By Jennifer Sunami
Restorative justice—it feels like a buzzword, but it’s a concept that is radical in its simplicity and power. Restorative practices are based on the idea that while the harm caused by negative behavior can’t be erased, it can be healed and reconciled. The perpetrator and victim have to confront and communicate with each other to figure out the root cause of the conflict and determine the appropriate restitution for the offense. Unlike traditional retributive disciplinary methods that focus on punishment, restorative justice is concerned with giving both sides the opportunity to understand why a conflict happened, what harm the conflict caused, and what can be done to put things right. In practice, this might mean sitting down in a talking circle or simply having a mediated conversation. The important part is that the focus is on communication and reconciliation. The process requires trust and time, but the use of restorative practices instead of punishments has been rapidly gaining ground in the school and court systems, driven in part by the on-going exposure of the underlying racial bias in both.
Seattle schools got a wake-up call on that count in 2013. The U.S. Department of Education launched a “compliance review” into the disproportionate punishment of Black and Native students in Seattle Public Schools. The investigation forced the district to acknowledge the issue of unequal discipline publicly. Black students were being suspended from school at more than three times the rate of White students, and there was evidence that other punishments were also being applied more frequently and more harshly against Black, Brown, and Native students. SPS also looked at how unequal discipline often started as early as kindergarten, undermining trust between students and schools, and launching repeated patterns of punishment that could cause long-term damage to kids. In response to these disturbing statistics, SPS instituted a moratorium in 2015 on certain kinds of out-of-school suspensions for elementary school students. By 2018, all this soul-searching had resulted in the announcement of a move towards using restorative practices district-wide to deal with behavioral problems.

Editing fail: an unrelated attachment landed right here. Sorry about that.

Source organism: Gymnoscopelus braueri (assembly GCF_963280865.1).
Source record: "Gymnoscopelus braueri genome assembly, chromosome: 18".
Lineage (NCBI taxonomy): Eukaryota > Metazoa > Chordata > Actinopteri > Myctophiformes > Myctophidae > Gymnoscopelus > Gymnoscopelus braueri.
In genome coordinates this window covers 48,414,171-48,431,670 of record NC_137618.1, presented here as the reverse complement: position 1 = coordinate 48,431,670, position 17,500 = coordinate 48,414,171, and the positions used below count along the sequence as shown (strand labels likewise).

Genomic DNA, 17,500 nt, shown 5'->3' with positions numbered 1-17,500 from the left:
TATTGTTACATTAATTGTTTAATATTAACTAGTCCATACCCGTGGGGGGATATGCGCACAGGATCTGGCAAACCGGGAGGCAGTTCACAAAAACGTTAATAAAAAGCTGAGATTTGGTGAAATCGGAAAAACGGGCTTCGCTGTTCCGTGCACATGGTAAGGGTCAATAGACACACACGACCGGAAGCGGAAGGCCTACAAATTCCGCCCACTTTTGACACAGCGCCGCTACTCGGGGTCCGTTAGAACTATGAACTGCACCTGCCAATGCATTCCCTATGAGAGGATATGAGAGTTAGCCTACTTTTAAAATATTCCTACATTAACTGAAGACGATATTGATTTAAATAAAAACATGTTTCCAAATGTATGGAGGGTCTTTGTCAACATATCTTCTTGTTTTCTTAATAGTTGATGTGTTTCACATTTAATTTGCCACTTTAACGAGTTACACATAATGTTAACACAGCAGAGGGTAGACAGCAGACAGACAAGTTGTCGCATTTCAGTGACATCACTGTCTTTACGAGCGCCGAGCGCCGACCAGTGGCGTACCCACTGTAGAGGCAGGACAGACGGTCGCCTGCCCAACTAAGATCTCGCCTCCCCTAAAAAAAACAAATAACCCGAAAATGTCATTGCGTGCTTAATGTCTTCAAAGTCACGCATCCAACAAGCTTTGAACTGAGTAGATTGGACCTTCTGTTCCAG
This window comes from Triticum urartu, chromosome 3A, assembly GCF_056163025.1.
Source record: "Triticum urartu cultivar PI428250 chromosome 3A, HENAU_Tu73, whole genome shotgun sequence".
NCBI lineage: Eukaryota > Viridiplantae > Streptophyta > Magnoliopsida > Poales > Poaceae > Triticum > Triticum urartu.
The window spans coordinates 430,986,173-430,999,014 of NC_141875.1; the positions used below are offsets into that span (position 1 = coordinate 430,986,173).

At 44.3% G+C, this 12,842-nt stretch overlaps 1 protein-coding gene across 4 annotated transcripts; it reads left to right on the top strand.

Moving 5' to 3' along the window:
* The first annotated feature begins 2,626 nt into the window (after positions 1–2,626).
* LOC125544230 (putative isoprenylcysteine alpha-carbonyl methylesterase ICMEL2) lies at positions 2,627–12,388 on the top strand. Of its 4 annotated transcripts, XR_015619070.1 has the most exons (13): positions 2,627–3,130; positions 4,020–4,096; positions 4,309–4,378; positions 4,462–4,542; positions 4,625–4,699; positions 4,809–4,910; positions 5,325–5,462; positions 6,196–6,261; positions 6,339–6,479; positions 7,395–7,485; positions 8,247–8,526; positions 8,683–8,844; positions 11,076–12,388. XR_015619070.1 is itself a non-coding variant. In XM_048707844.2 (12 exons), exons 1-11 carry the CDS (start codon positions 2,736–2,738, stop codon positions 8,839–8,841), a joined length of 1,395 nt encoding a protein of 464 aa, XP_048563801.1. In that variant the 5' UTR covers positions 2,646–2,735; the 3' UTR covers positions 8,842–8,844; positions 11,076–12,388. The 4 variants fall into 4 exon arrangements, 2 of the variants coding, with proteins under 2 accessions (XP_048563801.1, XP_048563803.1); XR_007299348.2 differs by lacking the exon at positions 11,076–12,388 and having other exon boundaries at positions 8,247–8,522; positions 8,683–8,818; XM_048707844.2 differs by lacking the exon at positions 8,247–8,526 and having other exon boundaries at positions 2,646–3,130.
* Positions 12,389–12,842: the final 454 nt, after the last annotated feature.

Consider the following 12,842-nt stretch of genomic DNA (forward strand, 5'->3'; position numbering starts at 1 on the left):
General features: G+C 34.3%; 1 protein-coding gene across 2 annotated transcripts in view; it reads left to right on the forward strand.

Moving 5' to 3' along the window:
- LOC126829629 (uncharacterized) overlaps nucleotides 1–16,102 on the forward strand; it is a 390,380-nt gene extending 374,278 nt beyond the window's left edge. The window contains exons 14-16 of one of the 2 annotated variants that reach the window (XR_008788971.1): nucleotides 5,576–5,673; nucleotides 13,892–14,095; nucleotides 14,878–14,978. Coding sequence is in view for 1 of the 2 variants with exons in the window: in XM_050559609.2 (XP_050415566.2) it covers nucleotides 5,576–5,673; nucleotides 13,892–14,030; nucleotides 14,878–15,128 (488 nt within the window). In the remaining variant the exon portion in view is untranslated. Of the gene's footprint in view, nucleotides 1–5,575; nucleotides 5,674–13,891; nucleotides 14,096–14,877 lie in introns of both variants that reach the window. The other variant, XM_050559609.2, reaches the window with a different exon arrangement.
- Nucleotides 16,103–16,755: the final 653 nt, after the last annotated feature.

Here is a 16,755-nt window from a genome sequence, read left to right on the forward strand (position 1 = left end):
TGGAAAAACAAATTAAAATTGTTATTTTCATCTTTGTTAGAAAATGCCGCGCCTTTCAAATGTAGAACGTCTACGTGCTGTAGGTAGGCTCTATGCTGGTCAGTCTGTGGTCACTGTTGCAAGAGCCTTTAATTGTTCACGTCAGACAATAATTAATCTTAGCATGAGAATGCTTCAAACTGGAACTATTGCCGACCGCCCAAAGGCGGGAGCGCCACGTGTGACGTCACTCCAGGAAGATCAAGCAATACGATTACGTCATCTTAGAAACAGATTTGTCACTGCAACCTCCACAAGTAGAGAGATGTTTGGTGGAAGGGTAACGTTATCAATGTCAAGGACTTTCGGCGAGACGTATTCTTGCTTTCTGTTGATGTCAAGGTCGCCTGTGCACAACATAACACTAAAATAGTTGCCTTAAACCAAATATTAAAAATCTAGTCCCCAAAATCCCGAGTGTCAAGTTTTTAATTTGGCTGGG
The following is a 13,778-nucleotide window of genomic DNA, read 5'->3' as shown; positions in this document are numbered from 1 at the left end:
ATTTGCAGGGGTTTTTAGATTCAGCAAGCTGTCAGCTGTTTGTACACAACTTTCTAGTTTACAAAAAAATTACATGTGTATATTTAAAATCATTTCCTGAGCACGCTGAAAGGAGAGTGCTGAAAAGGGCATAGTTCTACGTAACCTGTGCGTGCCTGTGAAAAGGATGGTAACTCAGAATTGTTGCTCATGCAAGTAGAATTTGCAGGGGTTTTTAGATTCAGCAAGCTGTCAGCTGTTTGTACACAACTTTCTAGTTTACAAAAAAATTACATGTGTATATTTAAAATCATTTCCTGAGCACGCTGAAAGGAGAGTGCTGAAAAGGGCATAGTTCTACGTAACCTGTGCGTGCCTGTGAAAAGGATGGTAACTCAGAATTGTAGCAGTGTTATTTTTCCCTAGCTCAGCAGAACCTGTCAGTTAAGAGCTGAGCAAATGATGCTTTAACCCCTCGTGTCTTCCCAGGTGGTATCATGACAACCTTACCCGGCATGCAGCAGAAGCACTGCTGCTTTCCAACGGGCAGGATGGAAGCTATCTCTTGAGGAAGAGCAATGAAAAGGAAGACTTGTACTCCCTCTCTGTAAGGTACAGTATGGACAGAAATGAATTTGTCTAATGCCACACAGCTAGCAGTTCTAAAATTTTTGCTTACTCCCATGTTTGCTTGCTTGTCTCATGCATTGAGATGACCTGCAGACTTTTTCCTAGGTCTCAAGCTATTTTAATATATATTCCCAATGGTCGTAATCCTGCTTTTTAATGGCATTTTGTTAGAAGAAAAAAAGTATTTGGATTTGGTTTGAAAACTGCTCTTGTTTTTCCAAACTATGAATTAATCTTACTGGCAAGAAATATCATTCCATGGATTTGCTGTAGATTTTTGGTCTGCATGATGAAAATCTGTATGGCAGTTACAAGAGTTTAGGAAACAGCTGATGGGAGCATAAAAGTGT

The driving forces behind disciplinary inequality are complex, ranging from the adultification of children, to a lack of cultural understanding, and more. Turning to restorative justice can offer a way to potentially sidestep the worst consequences of punishment bias, and also provide a structured way to examine that bias. Using restorative practices rather than relying on out-of-school suspensions and other harsh punishments helps ensure that students remain part of the school community, instead of starting a cycle of punishment and disengagement that can have negative repercussions far beyond the classroom. However, implementing talking circles and the like requires time, people, and training. The adoption of restorative practices in all of Seattle’s public schools has been patchy. Despite these challenges, though, schools such as Leschi Elementary have worked hard to build internal cultures that keep kids connected to the school even when they are struggling with issues that cause them to act out. Restorative practices have played an important role in keeping these school communities whole.
Restorative practices are built on relationships and thus demand lots of teacher, administrator, parent, and community support. They ask us to ignore the shortcut of retributive justice so we can put in the hard work of reconciliation. But these methods have the potential to have as great an effect on student behavior and well-being as more punitive methods, with far more positive outcomes. They aren’t a magic bullet, but they are one way to staunch the flow of the school-to-prison pipeline. Of course changing the system is hard. But isn’t it worth the effort?